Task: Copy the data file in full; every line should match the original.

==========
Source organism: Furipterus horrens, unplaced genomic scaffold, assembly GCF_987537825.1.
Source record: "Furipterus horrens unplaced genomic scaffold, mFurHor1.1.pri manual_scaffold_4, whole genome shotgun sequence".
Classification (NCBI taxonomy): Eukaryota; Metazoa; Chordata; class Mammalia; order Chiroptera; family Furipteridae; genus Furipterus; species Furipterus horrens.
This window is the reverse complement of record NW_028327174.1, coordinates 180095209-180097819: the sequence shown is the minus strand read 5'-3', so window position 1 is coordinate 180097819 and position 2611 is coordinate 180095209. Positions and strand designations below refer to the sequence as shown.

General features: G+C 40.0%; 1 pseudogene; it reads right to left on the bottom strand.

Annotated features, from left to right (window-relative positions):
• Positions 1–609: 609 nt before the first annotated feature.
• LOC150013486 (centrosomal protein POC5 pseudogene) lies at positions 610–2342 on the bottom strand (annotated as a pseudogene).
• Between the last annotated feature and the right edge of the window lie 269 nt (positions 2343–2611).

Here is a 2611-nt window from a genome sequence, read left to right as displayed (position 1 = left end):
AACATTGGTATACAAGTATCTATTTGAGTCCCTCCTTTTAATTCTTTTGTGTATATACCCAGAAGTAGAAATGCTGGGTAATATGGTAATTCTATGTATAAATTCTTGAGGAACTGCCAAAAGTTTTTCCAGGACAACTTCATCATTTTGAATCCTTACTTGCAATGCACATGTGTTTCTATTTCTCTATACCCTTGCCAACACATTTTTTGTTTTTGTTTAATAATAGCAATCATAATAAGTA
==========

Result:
Source organism: Furipterus horrens, unplaced genomic scaffold, assembly GCF_987537825.1.
Source record: "Furipterus horrens unplaced genomic scaffold, mFurHor1.1.pri manual_scaffold_4, whole genome shotgun sequence".
Classification (NCBI taxonomy): Eukaryota; Metazoa; Chordata; class Mammalia; order Chiroptera; family Furipteridae; genus Furipterus; species Furipterus horrens.
This window is the reverse complement of record NW_028327174.1, coordinates 180095209-180097819: the sequence shown is the minus strand read 5'-3', so window position 1 is coordinate 180097819 and position 2611 is coordinate 180095209. Positions and strand designations below refer to the sequence as shown.

General features: G+C 40.0%; 1 pseudogene; it reads right to left on the bottom strand.

Annotated features, from left to right (window-relative positions):
• Positions 1–609: 609 nt before the first annotated feature.
• LOC150013486 (centrosomal protein POC5 pseudogene) lies at positions 610–2342 on the bottom strand (annotated as a pseudogene).
• Between the last annotated feature and the right edge of the window lie 269 nt (positions 2343–2611).

Here is a 2611-nt window from a genome sequence, read left to right as displayed (position 1 = left end):
AACATTGGTATACAAGTATCTATTTGAGTCCCTCCTTTTAATTCTTTTGTGTATATACCCAGAAGTAGAAATGCTGGGTAATATGGTAATTCTATGTATAAATTCTTGAGGAACTGCCAAAAGTTTTTCCAGGACAACTTCATCATTTTGAATCCTTACTTGCAATGCACATGTGTTTCTATTTCTCTATACCCTTGCCAACACATTTTTTGTTTTTGTTTAATAATAGCAATCATAATAAGTA